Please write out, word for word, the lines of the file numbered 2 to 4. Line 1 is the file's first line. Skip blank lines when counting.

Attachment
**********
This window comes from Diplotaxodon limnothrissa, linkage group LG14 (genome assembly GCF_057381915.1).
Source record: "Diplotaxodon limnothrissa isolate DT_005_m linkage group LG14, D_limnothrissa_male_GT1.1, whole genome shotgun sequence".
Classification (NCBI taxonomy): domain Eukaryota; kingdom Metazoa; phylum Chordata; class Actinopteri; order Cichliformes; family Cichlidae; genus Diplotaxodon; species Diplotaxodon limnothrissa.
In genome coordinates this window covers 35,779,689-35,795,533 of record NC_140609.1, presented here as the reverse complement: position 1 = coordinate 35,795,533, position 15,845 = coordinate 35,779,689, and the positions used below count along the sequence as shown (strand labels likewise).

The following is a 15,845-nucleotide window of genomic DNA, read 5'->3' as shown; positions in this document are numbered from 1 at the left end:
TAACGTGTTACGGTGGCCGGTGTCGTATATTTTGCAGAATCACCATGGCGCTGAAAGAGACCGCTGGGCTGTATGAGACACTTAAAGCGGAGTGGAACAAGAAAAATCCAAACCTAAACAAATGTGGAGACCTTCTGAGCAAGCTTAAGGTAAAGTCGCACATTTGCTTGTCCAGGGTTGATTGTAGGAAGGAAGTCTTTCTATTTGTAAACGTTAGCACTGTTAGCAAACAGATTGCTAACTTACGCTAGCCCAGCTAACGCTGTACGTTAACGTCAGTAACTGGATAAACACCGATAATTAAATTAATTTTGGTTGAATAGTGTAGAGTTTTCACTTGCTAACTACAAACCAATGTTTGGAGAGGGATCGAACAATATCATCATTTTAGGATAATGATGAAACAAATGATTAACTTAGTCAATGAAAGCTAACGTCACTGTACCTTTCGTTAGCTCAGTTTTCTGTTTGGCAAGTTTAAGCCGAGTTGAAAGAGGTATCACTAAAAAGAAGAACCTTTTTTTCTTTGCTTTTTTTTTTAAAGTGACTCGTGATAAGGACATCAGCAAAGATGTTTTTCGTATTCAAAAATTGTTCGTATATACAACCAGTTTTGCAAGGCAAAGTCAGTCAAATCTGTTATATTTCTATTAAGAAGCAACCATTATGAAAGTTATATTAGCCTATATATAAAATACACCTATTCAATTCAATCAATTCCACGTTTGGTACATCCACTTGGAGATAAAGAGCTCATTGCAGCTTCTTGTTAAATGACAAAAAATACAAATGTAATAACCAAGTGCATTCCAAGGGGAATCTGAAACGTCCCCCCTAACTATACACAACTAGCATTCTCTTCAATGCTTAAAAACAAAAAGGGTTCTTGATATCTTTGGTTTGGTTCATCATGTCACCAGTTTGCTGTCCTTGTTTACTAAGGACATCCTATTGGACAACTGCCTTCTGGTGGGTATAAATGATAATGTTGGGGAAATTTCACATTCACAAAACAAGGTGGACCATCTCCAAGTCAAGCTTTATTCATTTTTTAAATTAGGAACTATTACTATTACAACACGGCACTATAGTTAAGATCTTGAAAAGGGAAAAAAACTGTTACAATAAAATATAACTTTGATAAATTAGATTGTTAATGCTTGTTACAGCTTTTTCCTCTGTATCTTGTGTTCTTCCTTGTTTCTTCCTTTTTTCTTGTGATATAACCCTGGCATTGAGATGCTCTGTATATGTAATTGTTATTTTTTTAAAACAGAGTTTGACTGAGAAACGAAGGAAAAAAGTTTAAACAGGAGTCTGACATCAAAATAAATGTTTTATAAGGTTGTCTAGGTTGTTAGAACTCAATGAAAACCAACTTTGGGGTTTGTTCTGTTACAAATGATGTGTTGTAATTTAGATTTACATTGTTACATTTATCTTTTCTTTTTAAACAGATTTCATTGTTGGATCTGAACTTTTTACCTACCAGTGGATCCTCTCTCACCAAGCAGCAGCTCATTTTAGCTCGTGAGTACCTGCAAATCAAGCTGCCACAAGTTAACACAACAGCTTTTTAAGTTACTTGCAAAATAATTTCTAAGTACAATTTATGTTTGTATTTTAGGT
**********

Source record: "Diplotaxodon limnothrissa isolate DT_005_m linkage group LG14, D_limnothrissa_male_GT1.1, whole genome shotgun sequence".
Classification (NCBI taxonomy): domain Eukaryota; kingdom Metazoa; phylum Chordata; class Actinopteri; order Cichliformes; family Cichlidae; genus Diplotaxodon; species Diplotaxodon limnothrissa.
In genome coordinates this window covers 35,779,689-35,795,533 of record NC_140609.1, presented here as the reverse complement: position 1 = coordinate 35,795,533, position 15,845 = coordinate 35,779,689, and the positions used below count along the sequence as shown (strand labels likewise).